I once imagined that my musical tastes were fueling Satan himself. A lot of the bands I liked were Satanic, or claimed to be. But as I learned more about the scene, I realized that I was powering some sort of deranged circus that relied upon the Devil to sell records and T-shirts.
So begins the novella of Jason Jordan's Powering the Devil's Circus: Redux, a book split into two parts: the first comprised of a dozen short stories, while the latter consists of a novella, bearing the eponymous title “Powering The Devil's Circus: Redux”. And all of the stories, while they share a high dose of the absurd, each manages to retain a narrative lucidness not found in many of Jordan's contemporaries. While it is easy for writers of absurd and bizarre fiction to relinquish command of narration in the telling of their absurdities, Jordan holds a firm grip on the preposterousness he conveys in these pieces, and it is this grasp that earns him the reader's trust, that allows Jordan to take readers wherever he pleases. For instance, the longest story in the book, titled "Tube", comes in at 14 pages, and includes some of the collection's most ambitious examples of style. It opens with a scene of a man named Doowat as he surveys a tunnel, seemingly searching for survivors. The scene abruptly cuts to Doowat's home, where we see him discover a tube, like that of a topical cream, on the floor of his closet. This is where the story begins to grow absurd, as Doowat befriends the tube and even sets it up with a cellphone, cable, and a furnished apartment. The story periodically changes style, at turns employing dramatically spaced line breaks, and even an internet chat conversation between Doowat and the Tube, replete with screen-names and including common slang and misspellings.
...read more (2/2)If the stories in Powering The Devil's Circus: Redux bear a collective fault, it is that their endings fall short of a proportionate payoff. In "Impact", the second story in the collection, and markedly the least absurd and most straightforward, Lucky Hansen, one of only two survivors of the plane that crashed in rural Pennsylvania on September 11th, 2001, protests the development of a 9/11 video game by building a small airplane with his brother and flying it above the game developer's headquarters in a symbol of terroristic threat. While the story has a compelling start, it all ends, quite literally, up in the air, as people notice Lucky above the building in his aircraft. Where we once, in the opening, had a somewhat clear image of Lucky and his wants, we are left only with a panned-out image of open sky. Following the stories, the book's novella opens as the narrator begins attending fifth grade at a new school, Christ Central:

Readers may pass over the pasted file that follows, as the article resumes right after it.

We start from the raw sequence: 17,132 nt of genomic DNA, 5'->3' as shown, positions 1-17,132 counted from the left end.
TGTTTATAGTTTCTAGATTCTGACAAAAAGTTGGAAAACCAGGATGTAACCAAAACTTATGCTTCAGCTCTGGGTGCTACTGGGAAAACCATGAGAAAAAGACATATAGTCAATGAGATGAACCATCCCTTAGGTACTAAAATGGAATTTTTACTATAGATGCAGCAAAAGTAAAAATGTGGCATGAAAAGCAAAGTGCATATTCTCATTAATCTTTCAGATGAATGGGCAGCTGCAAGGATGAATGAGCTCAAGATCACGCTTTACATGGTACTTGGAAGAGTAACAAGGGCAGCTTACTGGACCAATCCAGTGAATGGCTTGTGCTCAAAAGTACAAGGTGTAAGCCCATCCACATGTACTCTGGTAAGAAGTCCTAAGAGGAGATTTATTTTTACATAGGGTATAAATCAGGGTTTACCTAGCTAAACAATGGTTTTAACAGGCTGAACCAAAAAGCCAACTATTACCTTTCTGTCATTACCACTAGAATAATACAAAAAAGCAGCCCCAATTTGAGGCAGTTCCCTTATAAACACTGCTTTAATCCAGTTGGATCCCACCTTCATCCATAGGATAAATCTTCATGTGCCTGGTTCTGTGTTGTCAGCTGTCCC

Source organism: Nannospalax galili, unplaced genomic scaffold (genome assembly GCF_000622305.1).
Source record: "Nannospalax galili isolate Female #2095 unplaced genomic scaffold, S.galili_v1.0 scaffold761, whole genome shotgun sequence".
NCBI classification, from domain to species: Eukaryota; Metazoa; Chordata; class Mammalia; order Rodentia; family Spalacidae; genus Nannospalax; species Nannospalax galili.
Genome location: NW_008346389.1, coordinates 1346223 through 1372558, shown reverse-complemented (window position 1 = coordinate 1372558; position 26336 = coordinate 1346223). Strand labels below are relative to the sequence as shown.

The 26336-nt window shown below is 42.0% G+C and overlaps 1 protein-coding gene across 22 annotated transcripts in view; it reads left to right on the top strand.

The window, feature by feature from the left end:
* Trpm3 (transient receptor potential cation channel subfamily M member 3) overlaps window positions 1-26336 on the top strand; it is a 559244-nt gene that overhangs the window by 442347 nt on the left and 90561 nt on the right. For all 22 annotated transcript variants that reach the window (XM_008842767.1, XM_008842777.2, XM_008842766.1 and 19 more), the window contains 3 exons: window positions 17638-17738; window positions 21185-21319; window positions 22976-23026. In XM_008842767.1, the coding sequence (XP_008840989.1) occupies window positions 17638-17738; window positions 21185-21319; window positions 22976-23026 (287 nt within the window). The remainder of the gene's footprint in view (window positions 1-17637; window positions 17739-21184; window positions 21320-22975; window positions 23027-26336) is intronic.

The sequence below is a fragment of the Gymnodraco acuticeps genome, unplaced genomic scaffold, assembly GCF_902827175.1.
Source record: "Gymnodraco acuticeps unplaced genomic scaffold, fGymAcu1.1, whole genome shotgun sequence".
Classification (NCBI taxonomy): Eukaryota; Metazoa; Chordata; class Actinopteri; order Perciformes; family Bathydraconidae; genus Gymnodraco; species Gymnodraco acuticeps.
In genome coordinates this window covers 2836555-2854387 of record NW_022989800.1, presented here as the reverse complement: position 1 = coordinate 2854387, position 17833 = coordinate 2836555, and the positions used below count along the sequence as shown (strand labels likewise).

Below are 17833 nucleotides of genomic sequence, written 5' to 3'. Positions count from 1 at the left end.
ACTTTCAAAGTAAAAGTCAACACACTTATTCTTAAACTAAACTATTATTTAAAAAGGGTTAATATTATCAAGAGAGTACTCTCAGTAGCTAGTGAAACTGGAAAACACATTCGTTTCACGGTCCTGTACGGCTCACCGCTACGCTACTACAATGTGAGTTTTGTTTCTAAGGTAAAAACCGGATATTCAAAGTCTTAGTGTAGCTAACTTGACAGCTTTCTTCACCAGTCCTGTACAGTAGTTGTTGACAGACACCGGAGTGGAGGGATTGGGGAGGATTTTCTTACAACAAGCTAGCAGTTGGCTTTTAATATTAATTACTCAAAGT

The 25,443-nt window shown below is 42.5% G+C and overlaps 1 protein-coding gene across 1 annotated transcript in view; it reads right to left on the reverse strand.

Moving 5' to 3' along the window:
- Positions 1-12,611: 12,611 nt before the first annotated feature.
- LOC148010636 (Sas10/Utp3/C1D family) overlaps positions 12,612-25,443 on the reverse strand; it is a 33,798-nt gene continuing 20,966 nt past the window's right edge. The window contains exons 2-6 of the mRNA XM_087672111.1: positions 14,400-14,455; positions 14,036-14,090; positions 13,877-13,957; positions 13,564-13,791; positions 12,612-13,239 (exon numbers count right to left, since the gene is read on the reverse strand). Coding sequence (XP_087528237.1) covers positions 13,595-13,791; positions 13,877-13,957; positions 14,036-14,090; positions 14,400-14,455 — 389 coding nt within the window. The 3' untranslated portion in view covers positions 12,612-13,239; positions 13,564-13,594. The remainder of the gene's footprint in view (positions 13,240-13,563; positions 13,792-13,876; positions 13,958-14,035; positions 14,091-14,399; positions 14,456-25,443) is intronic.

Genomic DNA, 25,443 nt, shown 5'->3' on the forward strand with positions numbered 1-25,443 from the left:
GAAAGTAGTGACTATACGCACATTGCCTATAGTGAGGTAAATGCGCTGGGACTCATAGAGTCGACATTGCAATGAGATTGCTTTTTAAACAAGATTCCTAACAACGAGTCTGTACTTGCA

Christ Central wasn’t just a high school. It served grades K-12, and I began attending in fifth grade. It was then that I met a few people who I was sure I’d remember for the rest of my life. Even with the parameters of a Christian school in place, we managed to have fun.
Throughout the novella’s three chapters we follow the narrator as he graduates from high school, then goes on to Ball State University for a single term before transferring to Indiana University Southeast. In college, the narrator develops his passion for writing. He begins working as a music reviewer. He publishes fiction and befriends other writers. It is in this, the book's longest piece, where Jordan's voice truly shines. As we read about the narrator and his experiences of reading in public at various clubs among friendly company, we are endeared and entertained enough to forgive the way the story seems to fizzle and fade at the end. Just like a firework that explodes after a strange and unsteady ascent, Powering the Devil's Circus: Redux both entertains and astounds.